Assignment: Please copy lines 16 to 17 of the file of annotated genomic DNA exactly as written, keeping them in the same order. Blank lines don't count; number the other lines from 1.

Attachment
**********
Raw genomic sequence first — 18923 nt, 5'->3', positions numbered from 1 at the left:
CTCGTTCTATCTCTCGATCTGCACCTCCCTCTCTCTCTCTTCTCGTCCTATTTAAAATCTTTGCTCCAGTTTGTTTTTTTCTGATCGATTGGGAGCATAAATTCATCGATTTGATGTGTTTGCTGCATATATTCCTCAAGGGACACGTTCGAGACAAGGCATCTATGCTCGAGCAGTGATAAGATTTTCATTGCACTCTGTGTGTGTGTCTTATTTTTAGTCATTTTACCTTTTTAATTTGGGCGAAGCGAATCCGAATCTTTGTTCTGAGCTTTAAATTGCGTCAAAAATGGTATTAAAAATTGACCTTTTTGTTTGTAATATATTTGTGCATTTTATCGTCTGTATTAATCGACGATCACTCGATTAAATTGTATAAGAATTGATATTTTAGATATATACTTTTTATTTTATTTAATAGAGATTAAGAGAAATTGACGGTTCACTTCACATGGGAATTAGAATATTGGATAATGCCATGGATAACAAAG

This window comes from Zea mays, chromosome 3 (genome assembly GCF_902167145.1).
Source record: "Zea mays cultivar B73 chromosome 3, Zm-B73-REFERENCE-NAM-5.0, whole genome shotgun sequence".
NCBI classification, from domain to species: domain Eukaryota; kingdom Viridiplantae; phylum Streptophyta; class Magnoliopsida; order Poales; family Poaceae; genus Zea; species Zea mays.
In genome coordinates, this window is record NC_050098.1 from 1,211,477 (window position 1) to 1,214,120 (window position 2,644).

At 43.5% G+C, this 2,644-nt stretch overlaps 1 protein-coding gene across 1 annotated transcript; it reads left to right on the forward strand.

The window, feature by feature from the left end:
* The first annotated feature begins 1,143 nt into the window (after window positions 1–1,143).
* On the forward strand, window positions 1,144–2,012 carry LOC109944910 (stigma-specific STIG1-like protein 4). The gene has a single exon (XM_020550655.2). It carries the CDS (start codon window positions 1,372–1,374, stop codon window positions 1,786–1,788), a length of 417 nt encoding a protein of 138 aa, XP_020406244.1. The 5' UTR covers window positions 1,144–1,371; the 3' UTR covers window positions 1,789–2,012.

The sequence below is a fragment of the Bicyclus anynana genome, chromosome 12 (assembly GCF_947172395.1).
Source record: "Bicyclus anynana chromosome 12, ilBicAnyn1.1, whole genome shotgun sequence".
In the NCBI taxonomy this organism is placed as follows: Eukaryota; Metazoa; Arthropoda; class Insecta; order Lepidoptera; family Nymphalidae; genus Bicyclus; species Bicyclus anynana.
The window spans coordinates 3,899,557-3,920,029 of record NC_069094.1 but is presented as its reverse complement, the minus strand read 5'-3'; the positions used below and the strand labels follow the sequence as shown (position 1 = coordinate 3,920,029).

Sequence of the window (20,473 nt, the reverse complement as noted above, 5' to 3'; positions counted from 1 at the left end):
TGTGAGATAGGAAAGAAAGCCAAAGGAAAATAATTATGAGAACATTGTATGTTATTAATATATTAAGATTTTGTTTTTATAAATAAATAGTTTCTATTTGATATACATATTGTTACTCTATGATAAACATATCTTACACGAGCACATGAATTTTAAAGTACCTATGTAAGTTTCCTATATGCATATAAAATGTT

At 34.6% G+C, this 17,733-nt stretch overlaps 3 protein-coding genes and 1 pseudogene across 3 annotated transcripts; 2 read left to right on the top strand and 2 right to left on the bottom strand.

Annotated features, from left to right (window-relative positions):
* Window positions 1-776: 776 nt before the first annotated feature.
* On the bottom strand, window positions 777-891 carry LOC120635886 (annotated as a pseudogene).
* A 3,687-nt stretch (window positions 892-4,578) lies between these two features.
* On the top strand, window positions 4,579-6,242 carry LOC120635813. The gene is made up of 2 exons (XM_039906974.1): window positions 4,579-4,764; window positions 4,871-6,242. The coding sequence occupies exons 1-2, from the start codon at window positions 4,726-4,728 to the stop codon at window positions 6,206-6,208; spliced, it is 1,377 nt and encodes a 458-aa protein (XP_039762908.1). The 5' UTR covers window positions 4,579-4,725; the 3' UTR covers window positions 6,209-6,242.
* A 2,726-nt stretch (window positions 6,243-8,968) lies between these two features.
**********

TGTGAGATAGGAAAGAAAGCCAAAGGAAAATAATTATGAGAACATTGTATGTTATTAATATATTAAGATTTTGTTTTTATAAATAAATAGTTTCTATTTGATATACATATTGTTACTCTATGATAAACATATCTTACACGAGCACATGAATTTTAAAGTACCTATGTAAGTTTCCTATATGCATATAAAATGTT

At 34.6% G+C, this 17,733-nt stretch overlaps 3 protein-coding genes and 1 pseudogene across 3 annotated transcripts; 2 read left to right on the top strand and 2 right to left on the bottom strand.